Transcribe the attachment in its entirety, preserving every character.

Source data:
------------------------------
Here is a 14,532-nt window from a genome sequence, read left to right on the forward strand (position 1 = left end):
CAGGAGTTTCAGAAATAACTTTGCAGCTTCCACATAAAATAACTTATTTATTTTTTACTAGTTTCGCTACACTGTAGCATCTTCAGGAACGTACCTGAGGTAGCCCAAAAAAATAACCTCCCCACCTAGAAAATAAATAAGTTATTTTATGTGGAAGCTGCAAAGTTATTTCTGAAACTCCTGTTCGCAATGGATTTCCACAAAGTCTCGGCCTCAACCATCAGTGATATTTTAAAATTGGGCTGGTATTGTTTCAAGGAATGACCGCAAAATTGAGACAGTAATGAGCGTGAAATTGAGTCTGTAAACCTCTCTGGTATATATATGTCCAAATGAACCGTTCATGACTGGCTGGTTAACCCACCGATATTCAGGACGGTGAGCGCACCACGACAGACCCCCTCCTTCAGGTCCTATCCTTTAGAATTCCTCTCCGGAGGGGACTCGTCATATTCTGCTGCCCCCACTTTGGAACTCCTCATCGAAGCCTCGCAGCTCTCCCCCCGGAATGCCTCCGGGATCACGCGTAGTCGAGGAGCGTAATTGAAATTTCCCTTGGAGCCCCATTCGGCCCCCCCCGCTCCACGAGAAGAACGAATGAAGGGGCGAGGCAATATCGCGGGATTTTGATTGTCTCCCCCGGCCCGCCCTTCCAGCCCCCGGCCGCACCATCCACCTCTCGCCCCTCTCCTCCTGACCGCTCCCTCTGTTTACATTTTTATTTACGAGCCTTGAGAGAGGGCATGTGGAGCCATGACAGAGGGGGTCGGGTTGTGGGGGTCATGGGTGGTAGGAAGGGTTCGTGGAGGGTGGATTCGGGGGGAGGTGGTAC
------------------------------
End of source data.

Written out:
Here is a 14,532-nt window from a genome sequence, read left to right on the forward strand (position 1 = left end):
CAGGAGTTTCAGAAATAACTTTGCAGCTTCCACATAAAATAACTTATTTATTTTTTACTAGTTTCGCTACACTGTAGCATCTTCAGGAACGTACCTGAGGTAGCCCAAAAAAATAACCTCCCCACCTAGAAAATAAATAAGTTATTTTATGTGGAAGCTGCAAAGTTATTTCTGAAACTCCTGTTCGCAATGGATTTCCACAAAGTCTCGGCCTCAACCATCAGTGATATTTTAAAATTGGGCTGGTATTGTTTCAAGGAATGACCGCAAAATTGAGACAGTAATGAGCGTGAAATTGAGTCTGTAAACCTCTCTGGTATATATATGTCCAAATGAACCGTTCATGACTGGCTGGTTAACCCACCGATATTCAGGACGGTGAGCGCACCACGACAGACCCCCTCCTTCAGGTCCTATCCTTTAGAATTCCTCTCCGGAGGGGACTCGTCATATTCTGCTGCCCCCACTTTGGAACTCCTCATCGAAGCCTCGCAGCTCTCCCCCCGGAATGCCTCCGGGATCACGCGTAGTCGAGGAGCGTAATTGAAATTTCCCTTGGAGCCCCATTCGGCCCCCCCCGCTCCACGAGAAGAACGAATGAAGGGGCGAGGCAATATCGCGGGATTTTGATTGTCTCCCCCGGCCCGCCCTTCCAGCCCCCGGCCGCACCATCCACCTCTCGCCCCTCTCCTCCTGACCGCTCCCTCTGTTTACATTTTTATTTACGAGCCTTGAGAGAGGGCATGTGGAGCCATGACAGAGGGGGTCGGGTTGTGGGGGTCATGGGTGGTAGGAAGGGTTCGTGGAGGGTGGATTCGGGGGGAGGTGGTAC